I have been a writer since 2012, and over the years, I have learned a lot about myself, and the writing process. This writing journey really has been a roller coaster ride. So today, I will be sharing ten writing lessons I have learned over the years.
- You need to embrace feedback. Yes, even the negative feedback. You’ll never grow as a writer if no one ever tells you what you are doing wrong. Praise is good, but only if it’s honest praise. However, this doesn’t mean that you need to take on board all feedback, especially if the comment is down to personal opinion.
- You need to give yourself a cut-off point when planning projects. I’m a planner, but sometimes I hide behind the planning stage to avoid the writing; this is mostly due to my self-doubt. However, you don’t need to have a completed plan to start writing. You’ll be surprised how things come together while you write.
- Rejection hurts, but it gets better. Over the years, you will learn to deal with rejection better (practice makes perfect). However, it took me three years to get to this point.
- Perseverance is key to success. If I had given up after my first rejection, I wouldn’t have the publishing success that I have. Yeah, it’s not a huge success, but it’s more than I ever imagined.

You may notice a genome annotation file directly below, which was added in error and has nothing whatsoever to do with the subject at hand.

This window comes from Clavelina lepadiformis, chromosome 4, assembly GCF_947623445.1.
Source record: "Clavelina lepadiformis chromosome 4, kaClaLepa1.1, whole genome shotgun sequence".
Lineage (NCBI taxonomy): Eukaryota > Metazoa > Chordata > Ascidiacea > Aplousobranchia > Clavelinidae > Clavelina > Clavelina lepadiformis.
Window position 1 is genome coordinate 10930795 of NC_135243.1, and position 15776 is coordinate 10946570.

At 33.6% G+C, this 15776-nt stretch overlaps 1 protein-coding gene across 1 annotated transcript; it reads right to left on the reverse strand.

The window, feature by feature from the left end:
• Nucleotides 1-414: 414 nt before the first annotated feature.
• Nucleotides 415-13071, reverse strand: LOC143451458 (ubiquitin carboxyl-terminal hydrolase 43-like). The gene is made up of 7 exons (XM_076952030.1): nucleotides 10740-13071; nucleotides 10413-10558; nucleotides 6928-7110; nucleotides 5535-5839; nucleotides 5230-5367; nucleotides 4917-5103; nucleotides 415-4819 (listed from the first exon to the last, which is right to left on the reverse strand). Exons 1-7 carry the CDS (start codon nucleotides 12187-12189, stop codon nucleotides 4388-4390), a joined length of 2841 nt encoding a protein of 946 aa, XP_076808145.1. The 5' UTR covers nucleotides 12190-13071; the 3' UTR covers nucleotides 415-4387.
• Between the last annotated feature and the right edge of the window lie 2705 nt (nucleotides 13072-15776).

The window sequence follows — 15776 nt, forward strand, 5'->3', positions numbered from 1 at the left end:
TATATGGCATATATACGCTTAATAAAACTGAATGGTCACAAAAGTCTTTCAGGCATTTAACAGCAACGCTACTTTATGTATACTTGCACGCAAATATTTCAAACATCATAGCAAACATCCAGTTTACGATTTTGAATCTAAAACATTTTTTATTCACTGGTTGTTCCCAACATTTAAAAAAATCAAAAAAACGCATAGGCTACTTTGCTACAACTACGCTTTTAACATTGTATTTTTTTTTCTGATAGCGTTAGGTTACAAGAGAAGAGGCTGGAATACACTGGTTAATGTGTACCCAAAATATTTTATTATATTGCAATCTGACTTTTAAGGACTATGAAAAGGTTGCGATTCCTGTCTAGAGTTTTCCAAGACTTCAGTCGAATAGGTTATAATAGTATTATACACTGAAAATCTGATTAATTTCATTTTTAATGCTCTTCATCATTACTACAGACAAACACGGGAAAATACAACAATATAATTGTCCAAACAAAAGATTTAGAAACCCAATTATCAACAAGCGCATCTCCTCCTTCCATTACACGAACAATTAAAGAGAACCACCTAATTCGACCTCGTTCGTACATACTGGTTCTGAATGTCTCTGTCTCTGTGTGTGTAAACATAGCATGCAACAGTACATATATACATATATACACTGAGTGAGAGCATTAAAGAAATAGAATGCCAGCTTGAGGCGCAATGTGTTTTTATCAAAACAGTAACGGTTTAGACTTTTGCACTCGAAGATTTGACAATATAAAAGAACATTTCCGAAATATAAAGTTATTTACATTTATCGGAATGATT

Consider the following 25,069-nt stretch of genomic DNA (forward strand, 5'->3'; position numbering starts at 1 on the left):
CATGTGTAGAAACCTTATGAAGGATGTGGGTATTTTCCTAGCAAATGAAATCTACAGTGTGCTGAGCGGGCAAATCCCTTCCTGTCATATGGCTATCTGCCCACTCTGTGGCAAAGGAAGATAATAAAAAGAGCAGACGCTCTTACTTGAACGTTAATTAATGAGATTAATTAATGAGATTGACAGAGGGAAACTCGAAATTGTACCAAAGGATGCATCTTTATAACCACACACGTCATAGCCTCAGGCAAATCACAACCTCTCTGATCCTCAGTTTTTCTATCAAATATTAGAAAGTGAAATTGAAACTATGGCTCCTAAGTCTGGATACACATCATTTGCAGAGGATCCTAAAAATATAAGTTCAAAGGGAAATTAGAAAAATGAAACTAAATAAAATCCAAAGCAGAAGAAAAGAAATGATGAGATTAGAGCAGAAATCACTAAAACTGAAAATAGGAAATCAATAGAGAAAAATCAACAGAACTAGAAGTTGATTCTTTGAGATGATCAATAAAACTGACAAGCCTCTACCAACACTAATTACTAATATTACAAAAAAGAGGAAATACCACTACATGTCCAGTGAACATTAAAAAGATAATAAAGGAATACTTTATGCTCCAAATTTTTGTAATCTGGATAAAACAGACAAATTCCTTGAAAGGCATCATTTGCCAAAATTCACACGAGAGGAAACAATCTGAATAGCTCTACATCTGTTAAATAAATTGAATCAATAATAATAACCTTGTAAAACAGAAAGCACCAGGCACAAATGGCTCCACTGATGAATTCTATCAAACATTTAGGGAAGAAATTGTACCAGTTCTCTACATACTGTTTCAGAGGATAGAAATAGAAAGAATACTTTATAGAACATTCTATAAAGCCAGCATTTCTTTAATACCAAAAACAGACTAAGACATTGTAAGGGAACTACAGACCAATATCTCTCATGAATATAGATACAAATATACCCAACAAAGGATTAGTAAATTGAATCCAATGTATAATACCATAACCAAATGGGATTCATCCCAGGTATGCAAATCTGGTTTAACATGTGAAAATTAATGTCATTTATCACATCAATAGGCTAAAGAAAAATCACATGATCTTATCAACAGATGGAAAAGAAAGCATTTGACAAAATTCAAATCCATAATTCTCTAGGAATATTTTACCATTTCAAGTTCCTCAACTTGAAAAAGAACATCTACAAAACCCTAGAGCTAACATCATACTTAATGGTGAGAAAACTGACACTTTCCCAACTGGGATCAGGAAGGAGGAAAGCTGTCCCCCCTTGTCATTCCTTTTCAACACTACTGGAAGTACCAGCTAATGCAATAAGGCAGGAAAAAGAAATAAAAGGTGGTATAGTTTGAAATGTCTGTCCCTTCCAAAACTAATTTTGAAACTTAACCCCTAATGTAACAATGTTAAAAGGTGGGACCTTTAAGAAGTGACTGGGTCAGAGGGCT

- You must protect your writing time. There are many distractions around you that will get in the way of your writing, so regardless of what people think, make sure you make time for your writing.
- You need to be patient with your writing skills. You won’t be a great writer at the beginning. I cringe when I read my earlier stories, but writing is a skill that is continually developed. You’ll always be better than you were the previous year.
- It’s okay to reach out to other writers. I joined a writing group, and it’s great sitting around and being able to talk to people about writing without receiving blank faces. I also find it great when I talk to writers online.
- It’s okay to call yourself a writer. In fact, when you do, it feels great. No one will believe in you if you don’t believe in yourself.
- Write what you love. If you don’t love it, you’ll never finish it. It can be tempting to write the genres that are currently in fashion, but like clothes, what was once fashionable soon becomes old news.
- Don’t be scared to follow new paths. This whole writing journey is a new path to what I had originally planned for myself (I was meant to be a web designer), but it was the right decision. I wouldn’t be where I am today if I had never finally given myself permission to follow the dreams I had as a child.
So there you have it, ten writing lessons I have learned. There are even more things that I could add to this list, but the most important thing I have learned is that it’s okay to follow your dreams.
Keep writing, folks!